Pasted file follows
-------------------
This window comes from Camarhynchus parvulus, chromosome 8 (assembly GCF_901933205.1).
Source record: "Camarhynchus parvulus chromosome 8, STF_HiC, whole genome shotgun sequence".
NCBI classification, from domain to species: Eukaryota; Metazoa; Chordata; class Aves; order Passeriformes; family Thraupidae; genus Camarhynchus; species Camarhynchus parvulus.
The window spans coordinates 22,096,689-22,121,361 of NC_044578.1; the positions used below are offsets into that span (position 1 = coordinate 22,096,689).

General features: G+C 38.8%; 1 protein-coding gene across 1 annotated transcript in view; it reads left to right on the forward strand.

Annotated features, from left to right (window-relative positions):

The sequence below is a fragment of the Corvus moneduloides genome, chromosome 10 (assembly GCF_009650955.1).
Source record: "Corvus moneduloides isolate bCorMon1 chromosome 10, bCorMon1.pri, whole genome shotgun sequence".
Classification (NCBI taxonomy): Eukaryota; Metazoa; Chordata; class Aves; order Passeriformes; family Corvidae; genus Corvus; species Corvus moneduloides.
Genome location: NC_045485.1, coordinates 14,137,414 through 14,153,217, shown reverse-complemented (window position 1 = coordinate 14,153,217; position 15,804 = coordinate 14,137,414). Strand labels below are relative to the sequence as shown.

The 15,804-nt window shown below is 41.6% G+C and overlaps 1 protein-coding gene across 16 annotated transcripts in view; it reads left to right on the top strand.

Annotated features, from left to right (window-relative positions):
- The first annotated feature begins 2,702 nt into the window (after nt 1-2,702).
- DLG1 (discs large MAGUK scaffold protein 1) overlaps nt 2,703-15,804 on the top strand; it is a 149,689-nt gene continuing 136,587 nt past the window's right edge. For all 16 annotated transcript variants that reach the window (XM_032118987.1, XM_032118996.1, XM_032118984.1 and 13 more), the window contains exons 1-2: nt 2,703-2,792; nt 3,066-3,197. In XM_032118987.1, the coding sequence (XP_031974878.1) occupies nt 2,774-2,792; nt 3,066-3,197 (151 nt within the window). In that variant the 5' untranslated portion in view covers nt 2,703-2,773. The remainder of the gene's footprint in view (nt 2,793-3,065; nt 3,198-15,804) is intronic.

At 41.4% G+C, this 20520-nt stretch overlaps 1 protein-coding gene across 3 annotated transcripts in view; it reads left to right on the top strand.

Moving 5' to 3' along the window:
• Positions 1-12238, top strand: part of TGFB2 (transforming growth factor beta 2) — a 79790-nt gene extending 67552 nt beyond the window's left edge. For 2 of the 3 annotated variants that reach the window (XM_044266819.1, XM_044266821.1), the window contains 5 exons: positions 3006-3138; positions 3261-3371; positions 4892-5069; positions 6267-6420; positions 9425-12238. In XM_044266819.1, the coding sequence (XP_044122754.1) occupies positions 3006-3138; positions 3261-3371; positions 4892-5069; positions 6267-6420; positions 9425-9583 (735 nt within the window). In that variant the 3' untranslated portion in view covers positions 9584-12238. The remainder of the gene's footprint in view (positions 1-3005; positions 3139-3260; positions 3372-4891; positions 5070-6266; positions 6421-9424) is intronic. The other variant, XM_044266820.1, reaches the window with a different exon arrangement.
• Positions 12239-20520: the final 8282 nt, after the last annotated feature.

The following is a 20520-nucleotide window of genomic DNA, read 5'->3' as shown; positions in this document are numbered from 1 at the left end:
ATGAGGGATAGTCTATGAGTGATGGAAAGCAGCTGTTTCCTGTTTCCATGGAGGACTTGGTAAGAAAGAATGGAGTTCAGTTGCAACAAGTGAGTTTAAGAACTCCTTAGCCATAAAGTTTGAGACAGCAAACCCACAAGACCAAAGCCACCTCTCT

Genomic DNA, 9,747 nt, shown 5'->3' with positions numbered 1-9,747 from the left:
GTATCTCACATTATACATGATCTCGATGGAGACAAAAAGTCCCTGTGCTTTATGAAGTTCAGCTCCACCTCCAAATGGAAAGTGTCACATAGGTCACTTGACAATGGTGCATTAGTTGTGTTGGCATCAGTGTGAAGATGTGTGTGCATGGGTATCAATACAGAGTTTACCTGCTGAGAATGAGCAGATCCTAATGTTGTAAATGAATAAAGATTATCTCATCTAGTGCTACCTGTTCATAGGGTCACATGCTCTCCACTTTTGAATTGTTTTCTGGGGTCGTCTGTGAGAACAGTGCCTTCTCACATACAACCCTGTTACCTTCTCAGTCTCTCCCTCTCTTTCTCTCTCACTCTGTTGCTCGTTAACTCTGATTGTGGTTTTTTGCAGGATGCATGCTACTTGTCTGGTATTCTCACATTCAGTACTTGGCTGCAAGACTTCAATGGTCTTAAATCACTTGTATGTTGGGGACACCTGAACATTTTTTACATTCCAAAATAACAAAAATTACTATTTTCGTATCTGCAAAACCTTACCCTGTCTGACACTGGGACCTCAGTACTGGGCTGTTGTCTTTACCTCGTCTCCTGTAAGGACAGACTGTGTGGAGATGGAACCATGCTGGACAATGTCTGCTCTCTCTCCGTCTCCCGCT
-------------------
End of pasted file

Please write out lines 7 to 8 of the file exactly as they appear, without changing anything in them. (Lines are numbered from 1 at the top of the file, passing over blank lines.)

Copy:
The sequence below is a fragment of the Corvus moneduloides genome, chromosome 10 (assembly GCF_009650955.1).
Source record: "Corvus moneduloides isolate bCorMon1 chromosome 10, bCorMon1.pri, whole genome shotgun sequence".